The Doha Debates are a forum for free speech in Qatar and tackle the region's most controversial and topical issues. They are part of Qatar Foundation and their broadcasting rights are sold to BBC World News where they are aired monthly, eight times a year.
The Debates entered into their fifth series in September 2008.
The Doha Debates are chaired by the award-winning, former BBC correspondent and interviewer Tim Sebastian, who founded them in 2004 and secured their editorial independence. No government, official body or broadcaster has any control over what is said at the sessions or who is invited. Televised eight times a year by BBC World News, the debates are based on a centuries-old format, refined by the famous Oxford Union. They focus on a single, controversial motion, with two speakers for and against. Once they have outlined their arguments, each speaker is questioned by the chairman and the discussion is then opened up to the audience for argument and a final electronic vote.
The Doha Debates have become the Middle East’s forum of choice for many prominent statesmen. Special events – which feature Q&A sessions with a single guest – have attracted such names as Bill Clinton, Mohamed El Baradei, Shimon Peres, Amre Moussa and Ayad Allawi
The Doha Debates can be watched on television on the BBC World Channel. The Next broadcast is on Nov 1st and 2nd. For more information visit The Doha Debates Official Site.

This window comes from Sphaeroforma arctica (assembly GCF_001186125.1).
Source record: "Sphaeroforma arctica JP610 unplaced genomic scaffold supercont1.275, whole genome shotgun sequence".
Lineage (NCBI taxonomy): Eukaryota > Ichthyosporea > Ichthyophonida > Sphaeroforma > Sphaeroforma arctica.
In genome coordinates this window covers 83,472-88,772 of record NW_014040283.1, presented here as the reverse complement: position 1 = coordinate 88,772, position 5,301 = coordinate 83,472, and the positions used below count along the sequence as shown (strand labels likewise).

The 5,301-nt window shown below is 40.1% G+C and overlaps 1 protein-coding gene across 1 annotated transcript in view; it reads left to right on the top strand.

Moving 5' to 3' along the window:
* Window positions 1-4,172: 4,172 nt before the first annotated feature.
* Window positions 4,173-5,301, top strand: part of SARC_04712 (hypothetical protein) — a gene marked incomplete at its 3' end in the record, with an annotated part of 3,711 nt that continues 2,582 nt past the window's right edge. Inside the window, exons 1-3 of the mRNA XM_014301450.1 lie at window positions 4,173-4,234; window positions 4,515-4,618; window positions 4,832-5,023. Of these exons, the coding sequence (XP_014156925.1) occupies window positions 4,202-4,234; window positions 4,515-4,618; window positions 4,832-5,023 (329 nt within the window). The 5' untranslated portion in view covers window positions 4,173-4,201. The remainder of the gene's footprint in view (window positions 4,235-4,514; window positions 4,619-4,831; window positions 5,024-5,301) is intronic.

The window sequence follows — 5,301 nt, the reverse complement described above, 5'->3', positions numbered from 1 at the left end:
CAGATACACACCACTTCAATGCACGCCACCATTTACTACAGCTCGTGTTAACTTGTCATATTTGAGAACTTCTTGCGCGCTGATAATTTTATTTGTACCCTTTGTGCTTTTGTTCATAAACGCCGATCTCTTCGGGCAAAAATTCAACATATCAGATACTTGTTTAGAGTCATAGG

Two thirds of the local audience are students, from a wide range of Arab and Islamic countries. In several debates they have adopted radical and unexpected positions. Clear majorities have stated that Muslims are failing to combat extremism and that the Palestinians risk becoming their own worst enemy. Internationally, the debates have attracted wide attention. BBC World News is seen by nearly 300 million viewers, across 200 countries. The website – www.thedohadebates.com - now receives more than a million hits a month.
The Debates confront head-on the sensitive topics of the region: torture, terrorism and suicide bombings, political turmoil and human rights. Past motions have questioned whether it was time to talk to Al Qaeda; whether Hezbollah had the right to fight a war on Lebanon’s behalf; and whether the pro-Israel lobby was successfully stifling criticism of the country’s actions.
The Doha Debates are hosted and funded by the Qatar Foundation for Education, Science and Community Development - a private, chartered, non-profit organization, founded in 1995 and chaired by Her Highness Sheikha Mozah bint Nasser Al-Missned.
The Doha Debates supported the creation of QatarDebate, an independent student debating organization for Qatar, in 2007.